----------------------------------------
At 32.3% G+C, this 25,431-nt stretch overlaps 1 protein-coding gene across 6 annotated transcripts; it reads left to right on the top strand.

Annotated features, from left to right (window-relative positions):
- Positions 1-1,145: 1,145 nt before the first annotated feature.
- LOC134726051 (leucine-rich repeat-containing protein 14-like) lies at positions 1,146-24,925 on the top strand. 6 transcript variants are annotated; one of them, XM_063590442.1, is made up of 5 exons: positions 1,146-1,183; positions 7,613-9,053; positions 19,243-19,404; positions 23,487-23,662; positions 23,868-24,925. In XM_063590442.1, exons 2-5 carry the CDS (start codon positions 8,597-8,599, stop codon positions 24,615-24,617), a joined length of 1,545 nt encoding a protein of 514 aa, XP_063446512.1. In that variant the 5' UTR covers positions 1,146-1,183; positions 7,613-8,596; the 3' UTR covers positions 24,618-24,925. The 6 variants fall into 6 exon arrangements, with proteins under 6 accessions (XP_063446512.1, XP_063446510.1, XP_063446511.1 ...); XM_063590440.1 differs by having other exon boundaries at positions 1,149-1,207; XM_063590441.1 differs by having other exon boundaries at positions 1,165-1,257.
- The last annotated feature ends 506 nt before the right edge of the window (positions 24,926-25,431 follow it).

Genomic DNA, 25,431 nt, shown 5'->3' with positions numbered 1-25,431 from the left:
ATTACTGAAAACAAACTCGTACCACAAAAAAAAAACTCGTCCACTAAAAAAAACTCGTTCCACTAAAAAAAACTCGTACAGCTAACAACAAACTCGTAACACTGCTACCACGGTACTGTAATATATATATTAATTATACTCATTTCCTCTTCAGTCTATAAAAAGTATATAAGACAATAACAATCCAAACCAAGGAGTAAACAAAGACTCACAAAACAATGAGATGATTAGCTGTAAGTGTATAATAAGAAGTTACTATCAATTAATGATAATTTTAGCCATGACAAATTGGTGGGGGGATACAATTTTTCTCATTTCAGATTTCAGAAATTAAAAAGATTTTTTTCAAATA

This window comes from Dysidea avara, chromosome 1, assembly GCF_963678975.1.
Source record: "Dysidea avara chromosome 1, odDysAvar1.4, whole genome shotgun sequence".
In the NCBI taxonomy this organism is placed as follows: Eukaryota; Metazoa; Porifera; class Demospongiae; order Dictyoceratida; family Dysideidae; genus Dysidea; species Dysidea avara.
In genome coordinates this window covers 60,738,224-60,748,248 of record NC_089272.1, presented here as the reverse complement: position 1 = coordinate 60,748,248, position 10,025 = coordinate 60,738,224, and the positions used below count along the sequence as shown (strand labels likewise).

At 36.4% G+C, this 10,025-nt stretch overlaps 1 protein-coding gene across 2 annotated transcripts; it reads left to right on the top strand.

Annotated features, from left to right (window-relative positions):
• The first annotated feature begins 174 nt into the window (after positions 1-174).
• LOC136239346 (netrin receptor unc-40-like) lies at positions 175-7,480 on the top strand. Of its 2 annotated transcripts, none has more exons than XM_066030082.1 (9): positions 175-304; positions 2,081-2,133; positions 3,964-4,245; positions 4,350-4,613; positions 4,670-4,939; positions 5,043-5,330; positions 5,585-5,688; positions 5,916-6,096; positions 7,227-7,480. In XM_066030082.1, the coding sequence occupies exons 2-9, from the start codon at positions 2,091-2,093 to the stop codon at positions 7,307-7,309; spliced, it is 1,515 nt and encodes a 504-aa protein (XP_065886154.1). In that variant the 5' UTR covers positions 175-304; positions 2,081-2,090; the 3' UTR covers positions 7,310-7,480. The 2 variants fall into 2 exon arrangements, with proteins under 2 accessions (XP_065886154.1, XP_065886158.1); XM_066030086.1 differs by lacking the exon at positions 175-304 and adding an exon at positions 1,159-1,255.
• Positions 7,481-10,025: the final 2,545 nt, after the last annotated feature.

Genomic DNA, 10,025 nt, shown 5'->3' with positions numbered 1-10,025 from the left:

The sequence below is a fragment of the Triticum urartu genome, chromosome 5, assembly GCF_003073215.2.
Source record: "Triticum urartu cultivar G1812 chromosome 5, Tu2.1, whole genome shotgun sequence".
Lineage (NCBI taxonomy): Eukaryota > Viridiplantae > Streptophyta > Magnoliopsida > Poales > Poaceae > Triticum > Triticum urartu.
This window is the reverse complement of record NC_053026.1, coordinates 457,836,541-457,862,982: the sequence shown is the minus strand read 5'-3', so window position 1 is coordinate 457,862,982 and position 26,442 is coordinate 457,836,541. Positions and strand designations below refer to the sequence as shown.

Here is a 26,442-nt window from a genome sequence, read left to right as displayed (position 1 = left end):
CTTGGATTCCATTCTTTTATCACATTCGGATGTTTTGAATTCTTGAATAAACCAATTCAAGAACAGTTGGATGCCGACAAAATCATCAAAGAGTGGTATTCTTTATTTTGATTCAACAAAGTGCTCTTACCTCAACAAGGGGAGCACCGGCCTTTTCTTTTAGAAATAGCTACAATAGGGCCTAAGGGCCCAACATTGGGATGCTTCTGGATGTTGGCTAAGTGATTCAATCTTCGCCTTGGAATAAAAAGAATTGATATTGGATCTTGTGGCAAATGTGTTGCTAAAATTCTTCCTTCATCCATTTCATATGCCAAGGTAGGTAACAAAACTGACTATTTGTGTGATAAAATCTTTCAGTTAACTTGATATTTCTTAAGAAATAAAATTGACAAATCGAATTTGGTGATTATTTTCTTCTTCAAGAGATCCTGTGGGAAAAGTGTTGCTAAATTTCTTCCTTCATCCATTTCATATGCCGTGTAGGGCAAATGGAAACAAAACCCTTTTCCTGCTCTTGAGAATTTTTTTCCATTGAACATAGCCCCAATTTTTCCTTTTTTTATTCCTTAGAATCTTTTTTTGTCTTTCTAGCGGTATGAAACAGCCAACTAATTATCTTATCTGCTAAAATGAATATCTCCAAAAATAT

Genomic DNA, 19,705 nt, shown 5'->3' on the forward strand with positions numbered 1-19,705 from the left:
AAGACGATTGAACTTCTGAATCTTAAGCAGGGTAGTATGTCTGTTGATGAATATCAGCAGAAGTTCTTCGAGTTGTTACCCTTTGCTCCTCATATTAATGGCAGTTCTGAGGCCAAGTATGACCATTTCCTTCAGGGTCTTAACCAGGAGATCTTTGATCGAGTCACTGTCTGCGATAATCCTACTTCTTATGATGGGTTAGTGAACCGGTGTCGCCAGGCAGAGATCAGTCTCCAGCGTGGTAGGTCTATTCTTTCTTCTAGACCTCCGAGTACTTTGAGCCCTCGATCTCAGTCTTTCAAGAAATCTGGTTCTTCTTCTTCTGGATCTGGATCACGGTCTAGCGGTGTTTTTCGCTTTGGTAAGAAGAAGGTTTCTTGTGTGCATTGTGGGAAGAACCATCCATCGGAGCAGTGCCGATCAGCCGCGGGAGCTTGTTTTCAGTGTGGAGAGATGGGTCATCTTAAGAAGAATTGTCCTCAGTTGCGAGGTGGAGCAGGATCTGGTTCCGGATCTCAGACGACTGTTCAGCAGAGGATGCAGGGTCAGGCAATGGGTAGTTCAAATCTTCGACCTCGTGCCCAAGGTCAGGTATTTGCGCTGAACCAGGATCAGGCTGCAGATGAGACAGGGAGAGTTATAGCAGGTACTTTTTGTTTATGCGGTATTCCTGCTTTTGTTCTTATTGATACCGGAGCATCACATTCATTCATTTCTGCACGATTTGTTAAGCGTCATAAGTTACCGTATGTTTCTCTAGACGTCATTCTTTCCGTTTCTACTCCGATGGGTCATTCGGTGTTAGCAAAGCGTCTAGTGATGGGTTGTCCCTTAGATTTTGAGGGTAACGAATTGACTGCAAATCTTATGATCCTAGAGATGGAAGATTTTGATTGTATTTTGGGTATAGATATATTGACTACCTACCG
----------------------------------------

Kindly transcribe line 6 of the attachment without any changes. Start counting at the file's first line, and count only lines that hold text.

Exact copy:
Genomic DNA, 25,431 nt, shown 5'->3' with positions numbered 1-25,431 from the left: